Tuesday, September 02, 2008

National Day

Happy Việt Nam National Holiday! It's interesting to slowly learn what different countries around the world celebrate in the name of nationalism.* In Vietnam, nationalism is commemorated on a different anniversary than I'd expected. Not that there aren't nationalist "reunification" celebrations in honor of the Vietnam's eventual integration after the fall of Saigon in April, 1975, but the official Socialist Republic of Việt Nam National Day Celebrates a short-lived step along the way: the proclamation of the Democratic Republic of Việt Nam on September second, 1945. Odd, huh? Quickly: at the very end of the second World War, Japan overthrew the government of French Indochina. For several months, US and Allied forces worked covertly within Vietnam to harass the Japanese flank while the imperial army was fighting its costly war in the Pacific. When Japan finally surrendered on August 14, 1945, it was agreed by the winners that they would withdraw from Indochina, leaving it intact for its long-time imperial masters. Instead, Japan made it possible for nationalist groups, including the Việt Minh under leader Hồ Chí Minh, to size the public buildings in many major cities, thereby thwarting the returning French. By the twenty-fifth, the colonial president Bảo Ðại was forced to abdicate leadership to Uncle Hồ who, on September second, delivered a rousing speech inaugurating a new sovereign Vietnamese nation that lasted several days. But the Chinese Army arrived to occupy northern Vietnam later in September. Then British troops arrived to occupy the south in November. The Việt Minh, choosing the devils they knew, began negotiating with the French again before the end of the year. It was a strategy that would separate the country but leave a sure Vietnamese foothold in the north, bringing about civil divisions leading to thirty more years of nationalist struggle. [Cavin]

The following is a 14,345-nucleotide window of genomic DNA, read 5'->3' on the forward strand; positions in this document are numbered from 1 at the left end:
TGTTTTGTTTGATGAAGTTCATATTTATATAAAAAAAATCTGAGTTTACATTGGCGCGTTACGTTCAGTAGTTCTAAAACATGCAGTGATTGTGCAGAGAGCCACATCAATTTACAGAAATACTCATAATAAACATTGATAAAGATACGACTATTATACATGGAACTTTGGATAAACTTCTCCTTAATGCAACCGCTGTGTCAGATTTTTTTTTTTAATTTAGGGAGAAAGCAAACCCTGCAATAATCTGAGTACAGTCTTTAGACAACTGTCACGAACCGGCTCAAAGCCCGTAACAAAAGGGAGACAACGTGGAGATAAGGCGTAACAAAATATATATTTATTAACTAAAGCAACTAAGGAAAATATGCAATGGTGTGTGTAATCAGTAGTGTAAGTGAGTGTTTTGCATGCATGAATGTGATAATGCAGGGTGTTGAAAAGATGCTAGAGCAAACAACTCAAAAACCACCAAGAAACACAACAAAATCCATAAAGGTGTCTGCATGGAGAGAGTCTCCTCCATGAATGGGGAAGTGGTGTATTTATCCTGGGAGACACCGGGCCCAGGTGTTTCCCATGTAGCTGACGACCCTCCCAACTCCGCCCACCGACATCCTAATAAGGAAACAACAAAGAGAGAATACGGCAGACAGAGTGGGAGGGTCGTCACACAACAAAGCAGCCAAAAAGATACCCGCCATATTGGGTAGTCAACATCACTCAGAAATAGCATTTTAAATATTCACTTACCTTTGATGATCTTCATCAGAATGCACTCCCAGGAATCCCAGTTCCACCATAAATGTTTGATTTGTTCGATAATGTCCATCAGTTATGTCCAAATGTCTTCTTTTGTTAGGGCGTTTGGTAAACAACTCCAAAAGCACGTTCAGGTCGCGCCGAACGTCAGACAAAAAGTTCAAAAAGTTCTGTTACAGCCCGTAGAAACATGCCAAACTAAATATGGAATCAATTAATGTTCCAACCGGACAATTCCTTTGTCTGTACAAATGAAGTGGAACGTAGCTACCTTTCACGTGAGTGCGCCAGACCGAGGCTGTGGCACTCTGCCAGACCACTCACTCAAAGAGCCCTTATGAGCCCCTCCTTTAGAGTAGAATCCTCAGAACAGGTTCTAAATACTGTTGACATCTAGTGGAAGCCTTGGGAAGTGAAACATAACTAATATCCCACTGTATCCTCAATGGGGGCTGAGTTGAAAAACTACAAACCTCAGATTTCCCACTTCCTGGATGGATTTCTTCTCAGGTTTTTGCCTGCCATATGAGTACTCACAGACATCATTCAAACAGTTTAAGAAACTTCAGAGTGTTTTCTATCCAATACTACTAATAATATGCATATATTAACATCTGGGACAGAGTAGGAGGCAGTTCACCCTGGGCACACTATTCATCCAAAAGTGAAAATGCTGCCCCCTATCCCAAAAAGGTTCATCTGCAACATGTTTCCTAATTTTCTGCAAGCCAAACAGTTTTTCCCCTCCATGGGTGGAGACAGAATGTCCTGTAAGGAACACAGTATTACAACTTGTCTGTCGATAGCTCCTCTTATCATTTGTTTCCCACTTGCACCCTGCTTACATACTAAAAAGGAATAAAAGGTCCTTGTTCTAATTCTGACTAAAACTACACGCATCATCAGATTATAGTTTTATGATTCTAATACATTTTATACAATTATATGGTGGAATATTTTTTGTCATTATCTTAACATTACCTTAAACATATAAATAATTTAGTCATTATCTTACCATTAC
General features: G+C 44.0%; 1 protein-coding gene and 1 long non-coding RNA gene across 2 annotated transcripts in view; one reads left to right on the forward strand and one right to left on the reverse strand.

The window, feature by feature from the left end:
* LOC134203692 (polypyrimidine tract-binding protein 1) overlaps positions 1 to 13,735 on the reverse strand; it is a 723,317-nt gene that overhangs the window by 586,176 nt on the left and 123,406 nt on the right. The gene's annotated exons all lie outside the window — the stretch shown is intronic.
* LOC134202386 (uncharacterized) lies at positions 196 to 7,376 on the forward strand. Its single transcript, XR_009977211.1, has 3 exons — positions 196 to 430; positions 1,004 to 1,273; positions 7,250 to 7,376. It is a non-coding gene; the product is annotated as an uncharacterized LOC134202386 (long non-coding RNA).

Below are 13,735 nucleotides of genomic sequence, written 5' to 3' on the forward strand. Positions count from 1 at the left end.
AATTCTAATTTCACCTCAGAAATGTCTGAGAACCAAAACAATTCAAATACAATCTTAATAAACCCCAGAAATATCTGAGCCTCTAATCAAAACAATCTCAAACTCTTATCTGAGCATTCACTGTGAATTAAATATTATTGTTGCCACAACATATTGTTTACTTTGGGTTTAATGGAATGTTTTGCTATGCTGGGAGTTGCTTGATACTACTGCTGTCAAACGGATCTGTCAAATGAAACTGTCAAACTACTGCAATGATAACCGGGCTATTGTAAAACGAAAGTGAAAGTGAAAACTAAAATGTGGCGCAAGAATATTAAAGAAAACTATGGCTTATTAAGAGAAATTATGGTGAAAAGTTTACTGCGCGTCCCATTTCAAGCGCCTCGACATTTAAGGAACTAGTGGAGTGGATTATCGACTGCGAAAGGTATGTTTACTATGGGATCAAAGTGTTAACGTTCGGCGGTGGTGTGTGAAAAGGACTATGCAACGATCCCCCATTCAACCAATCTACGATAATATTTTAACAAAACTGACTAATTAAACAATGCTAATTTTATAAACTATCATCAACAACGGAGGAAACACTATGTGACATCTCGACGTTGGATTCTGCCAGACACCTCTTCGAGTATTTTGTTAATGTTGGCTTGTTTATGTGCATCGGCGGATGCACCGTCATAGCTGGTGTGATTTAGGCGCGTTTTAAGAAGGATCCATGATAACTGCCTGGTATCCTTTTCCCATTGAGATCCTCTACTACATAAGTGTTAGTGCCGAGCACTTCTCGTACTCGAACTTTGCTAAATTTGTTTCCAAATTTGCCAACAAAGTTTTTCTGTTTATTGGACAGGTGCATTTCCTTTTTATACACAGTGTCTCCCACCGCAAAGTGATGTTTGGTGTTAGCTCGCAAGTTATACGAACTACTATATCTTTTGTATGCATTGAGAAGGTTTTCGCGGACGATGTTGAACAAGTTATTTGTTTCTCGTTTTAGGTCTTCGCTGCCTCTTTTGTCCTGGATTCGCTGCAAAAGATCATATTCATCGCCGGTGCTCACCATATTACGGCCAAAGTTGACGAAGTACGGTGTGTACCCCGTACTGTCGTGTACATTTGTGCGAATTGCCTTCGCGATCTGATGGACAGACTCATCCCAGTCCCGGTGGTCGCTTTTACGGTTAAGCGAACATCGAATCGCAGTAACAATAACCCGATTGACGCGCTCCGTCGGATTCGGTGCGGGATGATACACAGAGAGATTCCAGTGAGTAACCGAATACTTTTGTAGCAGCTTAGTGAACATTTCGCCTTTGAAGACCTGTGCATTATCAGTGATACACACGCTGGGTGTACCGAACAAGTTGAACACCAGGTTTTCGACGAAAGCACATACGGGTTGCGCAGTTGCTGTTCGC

Then, a 1 sided conversation ensued...

To which Blogger Mr. Cavin added:

* In the US, we celebrate nationalism on the fourth day of July, our Independence Day. That's the date in which the declaration of our independence from the Kingdom of Great Britain was completed and began accruing signatures (legal independence was enacted by the Second Continental Congress on July second--no fireworks for that). In Vietnam they are celebrating a historical and abortive version of the country, marking their first real gain toward a unified sovereignty that eluded them for three more decades. Compared with the American celebration of nationalism's successful commencement, it's like the opposite.

Wednesday, September 10, 2008 9:14:00 PM  

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